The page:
R. Stevens, M. E. Papka, T. Disz, "The Access Grid: Prototyping - Workspaces of the Future," Preprint ANL/MCS-P1064-0603, June 2003. [pdf]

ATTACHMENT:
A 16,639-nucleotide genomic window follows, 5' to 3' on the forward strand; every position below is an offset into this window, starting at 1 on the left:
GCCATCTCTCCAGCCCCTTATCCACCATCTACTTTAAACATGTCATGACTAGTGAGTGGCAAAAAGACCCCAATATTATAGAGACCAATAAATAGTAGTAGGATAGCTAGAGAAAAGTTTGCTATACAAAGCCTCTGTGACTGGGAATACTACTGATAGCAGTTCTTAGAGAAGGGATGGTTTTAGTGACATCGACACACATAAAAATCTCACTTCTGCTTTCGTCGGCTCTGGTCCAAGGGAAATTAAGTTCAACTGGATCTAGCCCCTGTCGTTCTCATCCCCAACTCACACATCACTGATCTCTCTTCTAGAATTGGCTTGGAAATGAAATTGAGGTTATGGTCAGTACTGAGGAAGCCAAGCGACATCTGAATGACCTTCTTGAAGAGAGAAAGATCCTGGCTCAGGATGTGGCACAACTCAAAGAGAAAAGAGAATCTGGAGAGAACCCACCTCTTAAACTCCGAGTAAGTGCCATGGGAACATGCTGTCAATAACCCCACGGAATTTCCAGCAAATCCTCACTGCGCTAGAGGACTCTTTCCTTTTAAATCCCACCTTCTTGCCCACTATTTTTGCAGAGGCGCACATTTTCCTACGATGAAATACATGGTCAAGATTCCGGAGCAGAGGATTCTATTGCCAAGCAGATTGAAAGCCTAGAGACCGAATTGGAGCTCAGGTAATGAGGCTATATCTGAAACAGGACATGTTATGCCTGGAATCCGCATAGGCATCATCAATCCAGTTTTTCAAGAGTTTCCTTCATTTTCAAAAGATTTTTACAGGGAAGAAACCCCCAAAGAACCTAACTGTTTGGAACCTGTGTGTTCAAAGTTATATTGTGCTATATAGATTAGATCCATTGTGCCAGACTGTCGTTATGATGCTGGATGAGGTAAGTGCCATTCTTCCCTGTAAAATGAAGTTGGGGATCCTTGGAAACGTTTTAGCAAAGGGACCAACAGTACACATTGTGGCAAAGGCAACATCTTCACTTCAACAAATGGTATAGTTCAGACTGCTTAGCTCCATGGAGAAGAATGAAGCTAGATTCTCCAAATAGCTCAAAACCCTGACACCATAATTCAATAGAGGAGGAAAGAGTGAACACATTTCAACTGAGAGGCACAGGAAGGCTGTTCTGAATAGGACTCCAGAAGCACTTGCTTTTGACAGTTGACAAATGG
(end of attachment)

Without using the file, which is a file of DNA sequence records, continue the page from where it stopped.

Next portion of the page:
Collaborative immersive virtual reality technology has been in use since the late 1980s. In the mid-1990s these systems were used to investigate multi-user wide-area collaboration scenarios. While these efforts were pioneering in many respects, they proved less suitable as work environments for everyday use. People tire easily when spending extended time in the dark spaces needed for projection virtual reality or when being immersed in a completely synthetic world for hours at a time without access to high-resolution text displays or high-quality interactions devices. During the past decade, desktop multimedia technology capabilities have also grown considerably, to the point that all modern desktop systems can easily handle video and audio. Indeed, desktop PCs have exceeded dedicated graphics systems in rendering performance and pixel bandwidth. Moreover, with near-ubiquitous high-speed multipoint networks and protocols now available on the Internet, new models for communication are emerging. The Access Grid project builds on and extends the use of these technologies (collaborative virtual reality, desktop multimedia, point-to-point remote graphics) in ways that are better suited for users in the twenty-first century. This paper shows how we view the Access Grid as a first step toward room-based computing environments that will, we believe, challenge desktop metaphors, desktop user environments, and perhaps even desktop computer deployment in the decades ahead. Instead of simple, single-stream videoconferencing implemented with special-purpose desktop appliances, the environments we envision are entire rooms or laboratories instrumented for rich, full-time, multimodal communications between multiple groups of people connected over inherently multipoint, high-speed networks. We offer three scenarios showing how this vision is becoming a reality.